Trump’s $1 billion budget proposal for BLM supports public lands access for several uses
February 15, 2018
WASHINGTON – In keeping with the Administration's goal of securing America's energy dominance, President Trump has proposed a $1 billion Fiscal Year (FY) 2019 budget for the Bureau of Land Management that will provide resources to promote energy development on public lands while expanding access to recreation and conservation areas.
The President's proposal provides resources to support the Administration's goals and meets the BLM's multiple-use and sustained yield mission in other areas. The budget focuses on the BLM's field operations, including being a "Good Neighbor" to the communities that are home to BLM lands and within common regional boundaries with other Interior bureaus.
Conserving Our Land and Water Resources
BLM lands are working lands that allow traditional land uses such as grazing. The BLM currently administers approximately 18,000 grazing allotments on about 155 million acres of public lands. To support these efforts, the budget proposes $82.1 million for the Range Management program. In 2019, the Bureau will continue to streamline the grazing permit process and look for opportunities to incorporate flexible terms and conditions into permit renewals.
Generating Revenue and Utilizing Our Natural Resources
The budget requests $185 million to provide access to energy and minerals development, including resources to establish a competitive leasing program on the Coastal Plain (1002 Area) of the Alaska North Slope, as required by the recently enacted Tax Cuts and Jobs Act. The proposed funding for energy and minerals will add capacity and improve the federal coal leasing and permitting program.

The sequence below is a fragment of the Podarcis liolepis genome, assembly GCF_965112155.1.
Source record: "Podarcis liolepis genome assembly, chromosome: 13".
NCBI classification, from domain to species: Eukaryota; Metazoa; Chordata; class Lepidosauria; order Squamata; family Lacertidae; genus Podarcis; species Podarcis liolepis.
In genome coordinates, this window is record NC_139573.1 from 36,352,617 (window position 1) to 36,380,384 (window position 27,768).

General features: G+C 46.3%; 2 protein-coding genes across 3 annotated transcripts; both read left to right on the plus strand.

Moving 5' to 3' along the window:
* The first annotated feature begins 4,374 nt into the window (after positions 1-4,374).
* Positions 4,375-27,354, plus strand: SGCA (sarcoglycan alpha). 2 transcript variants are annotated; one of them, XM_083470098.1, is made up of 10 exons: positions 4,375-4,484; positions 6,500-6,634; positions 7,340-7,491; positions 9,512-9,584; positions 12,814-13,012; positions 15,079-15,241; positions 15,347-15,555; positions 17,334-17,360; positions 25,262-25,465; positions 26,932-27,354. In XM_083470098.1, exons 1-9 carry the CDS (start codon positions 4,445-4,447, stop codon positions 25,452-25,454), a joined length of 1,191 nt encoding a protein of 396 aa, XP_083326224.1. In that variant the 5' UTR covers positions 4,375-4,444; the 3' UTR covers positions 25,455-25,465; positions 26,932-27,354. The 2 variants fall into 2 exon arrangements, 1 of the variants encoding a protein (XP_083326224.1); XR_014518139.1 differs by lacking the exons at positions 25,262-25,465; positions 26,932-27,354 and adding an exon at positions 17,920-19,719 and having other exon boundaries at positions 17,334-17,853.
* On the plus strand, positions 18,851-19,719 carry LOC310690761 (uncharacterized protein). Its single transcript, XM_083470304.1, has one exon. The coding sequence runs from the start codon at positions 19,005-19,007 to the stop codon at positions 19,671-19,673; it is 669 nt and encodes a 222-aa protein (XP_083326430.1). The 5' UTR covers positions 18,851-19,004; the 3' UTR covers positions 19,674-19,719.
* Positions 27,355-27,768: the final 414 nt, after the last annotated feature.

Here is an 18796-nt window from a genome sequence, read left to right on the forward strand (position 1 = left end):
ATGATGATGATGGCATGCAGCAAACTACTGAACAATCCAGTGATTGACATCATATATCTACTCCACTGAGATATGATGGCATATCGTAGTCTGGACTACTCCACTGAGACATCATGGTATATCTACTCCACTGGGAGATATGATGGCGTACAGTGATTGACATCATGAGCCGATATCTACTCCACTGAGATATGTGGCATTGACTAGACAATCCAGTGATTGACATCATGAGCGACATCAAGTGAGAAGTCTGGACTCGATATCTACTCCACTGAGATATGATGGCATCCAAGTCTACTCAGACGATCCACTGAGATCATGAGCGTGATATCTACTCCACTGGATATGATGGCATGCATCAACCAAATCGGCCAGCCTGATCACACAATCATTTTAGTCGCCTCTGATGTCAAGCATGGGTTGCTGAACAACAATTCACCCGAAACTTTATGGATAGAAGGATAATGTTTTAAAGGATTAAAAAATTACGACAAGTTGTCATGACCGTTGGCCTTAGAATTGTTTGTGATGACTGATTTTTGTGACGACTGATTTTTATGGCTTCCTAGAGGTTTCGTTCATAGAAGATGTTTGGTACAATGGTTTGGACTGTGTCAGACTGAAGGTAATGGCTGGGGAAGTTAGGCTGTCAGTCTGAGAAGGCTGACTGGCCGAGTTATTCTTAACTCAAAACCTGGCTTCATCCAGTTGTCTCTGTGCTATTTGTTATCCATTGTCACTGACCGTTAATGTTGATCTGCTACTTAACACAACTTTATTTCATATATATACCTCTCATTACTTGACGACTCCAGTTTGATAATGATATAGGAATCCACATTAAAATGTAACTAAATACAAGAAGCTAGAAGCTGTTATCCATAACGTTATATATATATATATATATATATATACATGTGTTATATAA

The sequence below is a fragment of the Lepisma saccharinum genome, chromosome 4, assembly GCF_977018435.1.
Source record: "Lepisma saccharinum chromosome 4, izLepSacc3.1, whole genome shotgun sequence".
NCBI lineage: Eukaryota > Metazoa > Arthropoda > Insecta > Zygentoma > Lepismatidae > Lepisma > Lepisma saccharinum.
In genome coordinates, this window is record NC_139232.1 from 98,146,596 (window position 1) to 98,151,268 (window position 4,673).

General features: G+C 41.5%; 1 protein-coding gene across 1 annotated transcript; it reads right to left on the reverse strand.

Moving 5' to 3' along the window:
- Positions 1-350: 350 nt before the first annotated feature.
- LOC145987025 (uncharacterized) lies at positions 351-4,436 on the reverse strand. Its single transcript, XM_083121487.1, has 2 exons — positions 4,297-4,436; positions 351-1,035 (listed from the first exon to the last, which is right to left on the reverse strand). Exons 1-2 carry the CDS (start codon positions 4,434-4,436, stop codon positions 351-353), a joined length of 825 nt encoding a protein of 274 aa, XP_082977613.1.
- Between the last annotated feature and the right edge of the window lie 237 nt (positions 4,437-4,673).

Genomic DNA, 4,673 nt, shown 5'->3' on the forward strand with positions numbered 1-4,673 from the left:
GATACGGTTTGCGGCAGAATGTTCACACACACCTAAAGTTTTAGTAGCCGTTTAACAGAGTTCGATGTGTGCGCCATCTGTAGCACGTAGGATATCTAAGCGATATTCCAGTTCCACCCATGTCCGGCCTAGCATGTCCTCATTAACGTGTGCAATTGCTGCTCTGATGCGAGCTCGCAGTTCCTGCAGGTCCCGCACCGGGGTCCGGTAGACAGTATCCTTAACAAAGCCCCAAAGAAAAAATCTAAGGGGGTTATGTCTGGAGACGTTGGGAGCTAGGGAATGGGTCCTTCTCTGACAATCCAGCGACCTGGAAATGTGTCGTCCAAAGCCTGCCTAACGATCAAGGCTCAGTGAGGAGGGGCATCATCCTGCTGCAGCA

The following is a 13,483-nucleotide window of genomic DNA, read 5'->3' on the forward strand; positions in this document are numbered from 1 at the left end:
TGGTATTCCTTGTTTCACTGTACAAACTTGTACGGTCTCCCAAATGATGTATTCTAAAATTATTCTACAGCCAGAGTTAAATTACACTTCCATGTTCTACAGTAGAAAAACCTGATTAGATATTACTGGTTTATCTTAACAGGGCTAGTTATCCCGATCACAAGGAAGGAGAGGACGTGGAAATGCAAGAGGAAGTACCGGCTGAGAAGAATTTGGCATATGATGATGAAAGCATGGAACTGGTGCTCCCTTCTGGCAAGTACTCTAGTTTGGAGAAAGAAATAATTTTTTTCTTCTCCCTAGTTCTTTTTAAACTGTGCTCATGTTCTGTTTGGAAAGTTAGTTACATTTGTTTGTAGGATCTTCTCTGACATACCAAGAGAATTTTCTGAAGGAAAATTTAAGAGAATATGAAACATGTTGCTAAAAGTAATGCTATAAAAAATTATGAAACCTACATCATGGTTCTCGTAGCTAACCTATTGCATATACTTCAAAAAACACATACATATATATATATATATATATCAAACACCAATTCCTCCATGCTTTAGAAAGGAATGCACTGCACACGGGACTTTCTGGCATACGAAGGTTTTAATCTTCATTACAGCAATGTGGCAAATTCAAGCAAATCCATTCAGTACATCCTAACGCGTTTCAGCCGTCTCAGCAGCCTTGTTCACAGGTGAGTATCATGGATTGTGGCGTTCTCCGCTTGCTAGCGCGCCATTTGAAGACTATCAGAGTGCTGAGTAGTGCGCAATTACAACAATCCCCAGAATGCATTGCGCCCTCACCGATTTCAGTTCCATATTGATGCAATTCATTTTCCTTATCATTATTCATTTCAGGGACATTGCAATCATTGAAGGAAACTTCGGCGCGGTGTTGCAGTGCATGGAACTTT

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Expanding Outdoor Recreation
Outdoor recreation is vital to the Nation's heritage and economy – a fact that is recognized by the Bureau's 2019 budget request. Recreation activities on BLM lands, including hunting, fishing, motorized recreation, camping, and more, help support thousands of jobs and help contribute millions of dollars of economic activity. Expanding these opportunities is central to the 2019 proposal for the BLM as it requests $53.2 million for Recreation Resources Management, $11.9 million for Wilderness Management, and $26.3 million for National Monuments and National Conservation Areas. An investment of more than $90 million in these areas continues to support a wide range of recreational opportunities and creates job opportunities in many rural western communities.
Modernizing Our Organization and Infrastructure for the Next 100 years
The BLM owns more than 5,000 structures and buildings, including dams, bridges, electrical and communication systems, trails, and roads. With a request of $24.9 million, the BLM will tackle its highest priority deferred maintenance projects that support critical health or safety and mission essential repair projects in an effort to directly and positively impact the safety of both Interior employees and the public that they serve.
Protecting Our People and Resources
BLM lands lie directly along nearly 200 miles of the international boundary with Mexico in New Mexico, Arizona and California, where the BLM promotes safety, security, and environmental protection of public lands, public land users, and employees. The 2019 budget request includes $24.2 million for the Law Enforcement program to continue resource and public safety efforts along the southwest border, as well as combat marijuana cultivation on public lands and address other needs.
To further support recreation on public lands, the Department is seeking the permanent reauthorization of the Recreation Fee program under the Federal Lands Recreation Enhancement Act, which expires on September 30, 2018. The Act provides nearly $260 million in revenue annually that is used to improve and support recreation facilities on parks and public lands, including BLM-managed lands.
The BLM seeks to lift the burdensome restrictions on how it manages the Wild Horse and Burro program, as part of the Department's effort to reduce the program's unsustainable long-term costs and to meet the legal obligations under the Wild Free-Roaming Horse and Burro Act of 1971.
The budget also proposes the permanent reauthorization of the Federal Land Transaction Facilitation Act, which expired in 2011. The Act allows lands identified in recent resource management plans as being available for disposal to be sold with the revenue used to acquire lands with high conservation values and to cover costs associated with conducting sales.